We Still Love John

October 13, 2009

Yi Ling’s reflections

Filed under: #5: review and evaluation — welovejohn @ 5:08 pm

– What are the three key things you have learnt …? – What did you learn about yourself + your peers? – What did you learn about your problem-solving approaches? – How do you apply it to another situation?

My biggest takeaway is knowing that positive psychology can be taught! It is also immensely gratifying to learn that happiness is scientifically proven to be good for health, as it is the most natural – and free – cure for many of our common woes. Because happiness is not a fluffy myth and can be consciously practised as a way of life, our education system should rethink and renovate its psychologically debilitating practices: students like John must be given a nurturing environment that should ideally heal him instead of obliquely blighting him further with criticisms or discouraging messages that contribute greatly to his low self-worth. More significantly, I have learnt that positive psychology is not mutually exclusive to real life problems. In other words, it is perfectly normal for positive and negative thinking to coexist, but the crux lies in what strategy we use to cope: do we tap into our strengths and virtues and take positive action to change our fate, or immediately castigate ourselves and become passive when we encounter problems? Seligman’s ‘learned optimism’ and ‘balanced psychology’ are thus very crucial learning points for me, for it reinscribes positive existentialist action in the individual by focussing on his strengths for self-help and self-regulation. As the saying goes, change must start from within. I deeply appreciate how positive psychology can give agency back to John while simultaneously recognising the difficulties in his life.

Through the PBL process, I learnt that it is helpful for us to have similar goals and dispositions because these greatly aid us in working effectively and harmoniously as a group. It is also very useful to capitalise on one other’s strengths in the division of labour, for e.g. the psychology majors in our group were important guides and signposts in determining the theoretical and practical coherence of the overall flow and direction of our project. On a personal level, I find that my learning process is not very painful because I enjoy my chosen research on positive psychology: I find it relevant to my life and my students’ lives in our highly hectic and demanding country where unhappy people are the norm.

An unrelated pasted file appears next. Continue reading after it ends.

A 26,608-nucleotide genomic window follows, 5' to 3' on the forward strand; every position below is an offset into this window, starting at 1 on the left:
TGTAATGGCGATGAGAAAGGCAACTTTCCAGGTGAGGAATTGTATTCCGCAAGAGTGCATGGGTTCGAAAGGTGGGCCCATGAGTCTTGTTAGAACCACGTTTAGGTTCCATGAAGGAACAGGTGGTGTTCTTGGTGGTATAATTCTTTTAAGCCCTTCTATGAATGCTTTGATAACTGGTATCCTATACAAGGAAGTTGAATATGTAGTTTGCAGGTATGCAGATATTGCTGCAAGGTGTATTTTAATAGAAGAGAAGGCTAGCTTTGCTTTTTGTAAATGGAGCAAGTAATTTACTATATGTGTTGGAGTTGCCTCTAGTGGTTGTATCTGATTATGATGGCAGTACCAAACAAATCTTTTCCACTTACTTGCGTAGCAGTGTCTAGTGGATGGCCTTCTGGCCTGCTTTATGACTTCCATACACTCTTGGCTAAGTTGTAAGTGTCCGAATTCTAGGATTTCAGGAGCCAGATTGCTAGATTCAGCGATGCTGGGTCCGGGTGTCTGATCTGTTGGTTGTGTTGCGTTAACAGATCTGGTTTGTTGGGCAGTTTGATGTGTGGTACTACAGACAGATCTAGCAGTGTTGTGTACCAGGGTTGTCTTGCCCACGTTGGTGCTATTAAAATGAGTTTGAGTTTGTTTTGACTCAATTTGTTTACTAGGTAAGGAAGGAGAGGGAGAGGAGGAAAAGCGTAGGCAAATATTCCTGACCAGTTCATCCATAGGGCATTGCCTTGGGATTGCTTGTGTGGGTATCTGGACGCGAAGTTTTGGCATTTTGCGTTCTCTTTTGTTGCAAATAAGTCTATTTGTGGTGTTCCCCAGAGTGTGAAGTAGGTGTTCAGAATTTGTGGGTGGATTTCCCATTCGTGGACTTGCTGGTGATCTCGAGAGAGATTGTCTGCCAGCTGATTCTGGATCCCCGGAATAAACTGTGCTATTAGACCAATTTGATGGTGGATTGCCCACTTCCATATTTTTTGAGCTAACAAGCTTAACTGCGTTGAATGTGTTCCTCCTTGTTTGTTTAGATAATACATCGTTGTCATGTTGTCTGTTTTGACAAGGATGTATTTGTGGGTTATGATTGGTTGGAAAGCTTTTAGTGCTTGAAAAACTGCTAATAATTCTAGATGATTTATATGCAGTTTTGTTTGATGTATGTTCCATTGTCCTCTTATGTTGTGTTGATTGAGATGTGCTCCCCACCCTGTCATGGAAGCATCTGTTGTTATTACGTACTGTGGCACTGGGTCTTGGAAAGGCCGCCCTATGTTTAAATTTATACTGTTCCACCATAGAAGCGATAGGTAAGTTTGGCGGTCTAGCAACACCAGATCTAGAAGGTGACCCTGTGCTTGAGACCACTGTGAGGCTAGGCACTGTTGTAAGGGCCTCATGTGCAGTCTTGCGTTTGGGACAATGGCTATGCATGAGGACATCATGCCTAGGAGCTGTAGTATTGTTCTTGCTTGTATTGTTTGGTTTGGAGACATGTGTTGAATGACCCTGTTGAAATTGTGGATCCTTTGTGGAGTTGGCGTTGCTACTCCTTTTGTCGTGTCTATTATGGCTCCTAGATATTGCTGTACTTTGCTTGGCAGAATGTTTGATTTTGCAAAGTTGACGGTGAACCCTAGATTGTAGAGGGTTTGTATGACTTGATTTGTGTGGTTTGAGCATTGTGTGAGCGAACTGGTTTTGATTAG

My problem-solving approaches are shaped by my prior knowledge, experiences and habits of research: Google and fine-streaming. I tend to learn best from incidental learning moments, which presented itself in a few succinct quotations of positive psychology in my brother’s philosophy textbook; I tend to critically think and extrapolate from such moments, albeit in a group context, it might seem a little too haphazard. I have thus learnt to make stronger connections between my research area and my group members’ areas, and to always understand the problem with the big picture in mind so as to enable a more cogent overall flow.

This can be effectively applied to another situation by always streamlining and reorienting the overall focus onto the central protagonist of the problem, and not on the problem-solver’s pre-existing schema. It seems to be the easy way out, but especially in a group setting where professionalism and human destinies are at stake, organisation, coherence and focus are very important factors in any application of a problem.

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